Niger: Human health

Climate change threatens the health and sanitation sector through more frequent incidences of heatwaves, floods, droughts and storms. Among the key health challenges in Niger are morbidity and mortality through vector-borne diseases such as malaria, waterborne diseases related to extreme weather events (e.g. flooding) such as diarrhoea and cholera, respiratory diseases, meningitis, measles, injury and mortality through extreme weather events as well as climate impacts on food and water supply, which can increase the risk of malnutrition and hunger [34]. Many of these challenges are expected to become more severe under climate change. According to the World Health Organization (WHO), Niger recorded around 8 million cases of malaria in 2018 [35]. Climate change is likely to have an impact on malaria transmission periods and the geographic range of vector-borne diseases: In Niger, the general malaria risk is projected to fall due to rising temperatures, however, some regions are likely to become more vulnerable to malaria, for instance, due to more frequent incidences of flooding [36], [37]. A study found that temperature increases and low humidity due to climate change have the potential to prepone the seasonal onset of meningitis and significantly increase the number of meningitis cases [38], [39]. Niger is part of the so-called Meningitis Belt, which largely coincides with the Sahel region and which is where the majority of meningitis epidemics occur. In 2015, the country suffered from a major meningitis epidemic with 8 500 reported cases and 573 deaths [40]. Climate change also poses a threat to food security since households in Niger depend on agricultural production for up to 40 % of their food consumption [5].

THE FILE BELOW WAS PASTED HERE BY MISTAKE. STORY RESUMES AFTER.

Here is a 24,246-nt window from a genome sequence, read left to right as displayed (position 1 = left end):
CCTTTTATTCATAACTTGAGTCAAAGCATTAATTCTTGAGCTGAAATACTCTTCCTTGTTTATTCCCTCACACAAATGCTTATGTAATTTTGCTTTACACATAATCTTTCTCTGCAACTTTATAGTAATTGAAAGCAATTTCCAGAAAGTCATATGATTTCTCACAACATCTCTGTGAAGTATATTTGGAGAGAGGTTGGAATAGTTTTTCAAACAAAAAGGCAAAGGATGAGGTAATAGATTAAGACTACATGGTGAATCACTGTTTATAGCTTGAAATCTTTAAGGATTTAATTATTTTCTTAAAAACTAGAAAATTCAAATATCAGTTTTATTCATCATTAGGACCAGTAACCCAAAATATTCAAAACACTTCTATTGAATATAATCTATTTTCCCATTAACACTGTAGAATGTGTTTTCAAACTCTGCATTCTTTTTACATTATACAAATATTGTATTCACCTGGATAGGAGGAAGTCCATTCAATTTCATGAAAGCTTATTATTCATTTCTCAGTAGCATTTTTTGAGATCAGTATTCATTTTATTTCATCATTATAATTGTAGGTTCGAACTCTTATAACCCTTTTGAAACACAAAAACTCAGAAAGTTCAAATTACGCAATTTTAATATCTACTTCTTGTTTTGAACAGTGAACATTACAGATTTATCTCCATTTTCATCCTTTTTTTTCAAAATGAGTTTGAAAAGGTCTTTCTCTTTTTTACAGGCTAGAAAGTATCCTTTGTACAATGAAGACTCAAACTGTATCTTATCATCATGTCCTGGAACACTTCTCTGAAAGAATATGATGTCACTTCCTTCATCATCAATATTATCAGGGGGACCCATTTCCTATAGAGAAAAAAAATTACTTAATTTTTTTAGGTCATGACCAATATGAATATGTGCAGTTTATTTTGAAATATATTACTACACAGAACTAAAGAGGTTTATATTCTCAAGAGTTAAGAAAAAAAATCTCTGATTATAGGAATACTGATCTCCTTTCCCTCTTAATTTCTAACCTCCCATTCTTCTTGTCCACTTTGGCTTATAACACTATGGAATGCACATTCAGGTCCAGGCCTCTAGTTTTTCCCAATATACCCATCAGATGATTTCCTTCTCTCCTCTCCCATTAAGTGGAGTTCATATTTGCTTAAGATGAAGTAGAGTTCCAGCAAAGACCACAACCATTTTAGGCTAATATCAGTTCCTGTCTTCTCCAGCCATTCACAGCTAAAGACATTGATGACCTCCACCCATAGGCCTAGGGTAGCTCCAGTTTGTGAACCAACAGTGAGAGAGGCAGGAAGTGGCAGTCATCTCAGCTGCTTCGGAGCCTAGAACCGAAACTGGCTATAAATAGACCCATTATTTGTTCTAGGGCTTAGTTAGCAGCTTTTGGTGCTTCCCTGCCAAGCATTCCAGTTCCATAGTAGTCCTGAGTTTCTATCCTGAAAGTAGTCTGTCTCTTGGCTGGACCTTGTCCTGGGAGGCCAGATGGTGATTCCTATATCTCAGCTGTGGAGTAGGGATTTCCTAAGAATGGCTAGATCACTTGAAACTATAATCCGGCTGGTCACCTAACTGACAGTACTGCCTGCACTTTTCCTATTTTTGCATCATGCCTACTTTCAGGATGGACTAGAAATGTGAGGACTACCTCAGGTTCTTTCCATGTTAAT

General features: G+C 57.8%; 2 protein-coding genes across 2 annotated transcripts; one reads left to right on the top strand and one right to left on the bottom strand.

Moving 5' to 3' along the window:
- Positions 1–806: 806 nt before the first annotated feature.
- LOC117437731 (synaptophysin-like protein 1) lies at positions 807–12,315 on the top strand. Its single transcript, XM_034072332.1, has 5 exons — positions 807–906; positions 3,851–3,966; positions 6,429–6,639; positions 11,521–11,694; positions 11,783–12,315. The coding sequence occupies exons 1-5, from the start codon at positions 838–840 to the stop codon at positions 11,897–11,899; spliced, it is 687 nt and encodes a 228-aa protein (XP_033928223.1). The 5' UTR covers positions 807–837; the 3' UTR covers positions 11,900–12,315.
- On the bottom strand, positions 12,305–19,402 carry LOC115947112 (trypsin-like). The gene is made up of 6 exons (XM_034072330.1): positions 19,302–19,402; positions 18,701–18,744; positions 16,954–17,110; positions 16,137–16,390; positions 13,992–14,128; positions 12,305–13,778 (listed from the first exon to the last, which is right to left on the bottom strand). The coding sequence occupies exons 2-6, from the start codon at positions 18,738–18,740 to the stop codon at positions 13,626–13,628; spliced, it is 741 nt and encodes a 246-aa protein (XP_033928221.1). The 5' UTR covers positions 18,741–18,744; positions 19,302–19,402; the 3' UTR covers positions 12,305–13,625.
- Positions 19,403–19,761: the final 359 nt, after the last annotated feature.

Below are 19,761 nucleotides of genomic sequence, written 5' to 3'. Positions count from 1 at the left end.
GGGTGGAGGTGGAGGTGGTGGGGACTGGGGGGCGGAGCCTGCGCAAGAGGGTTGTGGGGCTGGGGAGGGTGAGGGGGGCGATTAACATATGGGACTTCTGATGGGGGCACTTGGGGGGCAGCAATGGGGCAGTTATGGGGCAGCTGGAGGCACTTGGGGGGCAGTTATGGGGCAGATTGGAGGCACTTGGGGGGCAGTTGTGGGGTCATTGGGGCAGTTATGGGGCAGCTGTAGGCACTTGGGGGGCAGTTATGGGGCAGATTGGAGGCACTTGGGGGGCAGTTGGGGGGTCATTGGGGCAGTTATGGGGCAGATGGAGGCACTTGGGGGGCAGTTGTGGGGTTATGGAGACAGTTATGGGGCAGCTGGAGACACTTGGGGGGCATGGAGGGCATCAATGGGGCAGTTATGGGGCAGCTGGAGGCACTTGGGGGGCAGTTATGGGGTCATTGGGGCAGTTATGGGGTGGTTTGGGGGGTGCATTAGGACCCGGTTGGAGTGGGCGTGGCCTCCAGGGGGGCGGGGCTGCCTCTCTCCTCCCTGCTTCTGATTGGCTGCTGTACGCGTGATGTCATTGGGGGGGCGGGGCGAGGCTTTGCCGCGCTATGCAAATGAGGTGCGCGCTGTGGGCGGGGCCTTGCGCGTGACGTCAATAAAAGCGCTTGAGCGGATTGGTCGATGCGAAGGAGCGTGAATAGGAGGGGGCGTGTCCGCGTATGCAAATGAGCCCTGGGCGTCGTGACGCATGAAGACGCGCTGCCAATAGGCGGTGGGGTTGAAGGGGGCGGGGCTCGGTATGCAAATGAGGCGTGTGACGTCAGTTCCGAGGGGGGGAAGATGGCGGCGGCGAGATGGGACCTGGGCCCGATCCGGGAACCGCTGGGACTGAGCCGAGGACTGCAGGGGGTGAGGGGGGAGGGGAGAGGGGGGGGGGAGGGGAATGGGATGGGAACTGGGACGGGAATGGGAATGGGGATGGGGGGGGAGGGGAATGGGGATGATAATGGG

Exposure to heatwaves

Figure 17: Projections of population exposure to heatwaves at least once a year for Niger for different GHG emissions scenarios.

Rising temperatures will result in more frequent heatwaves in Niger, leading to increased heat-related mortality. Under RCP6.0, the population affected by at least one heatwave per year is projected to increase from 1.7 % in 2000 to 12 % in 2080 (Figure 17).

Heat-related mortality

Figure 18: Projections of heatrelated mortality for Niger for different GHG emissions scenarios assuming no adaptation to increased heat.

Furthermore, under RCP6.0, heat-related mortality will likely increase from about 3 to about 10 deaths per 100 000 people per year, which translates to an increase by a factor of more than three towards the end of the century compared to year 2000 levels, provided that no adaptation to hotter conditions will take place (Figure 18). Under RCP2.6, heat-related mortality is projected to increase to about 6 deaths per 100 000 people per year in 2080.


[34] WHO, “Health Compendium Consolidated Appeal Process: Niger,” Geneva, Switzerland, 2012.
[35] WHO, “World Malaria Report 2019,” Rome, Italy, 2019.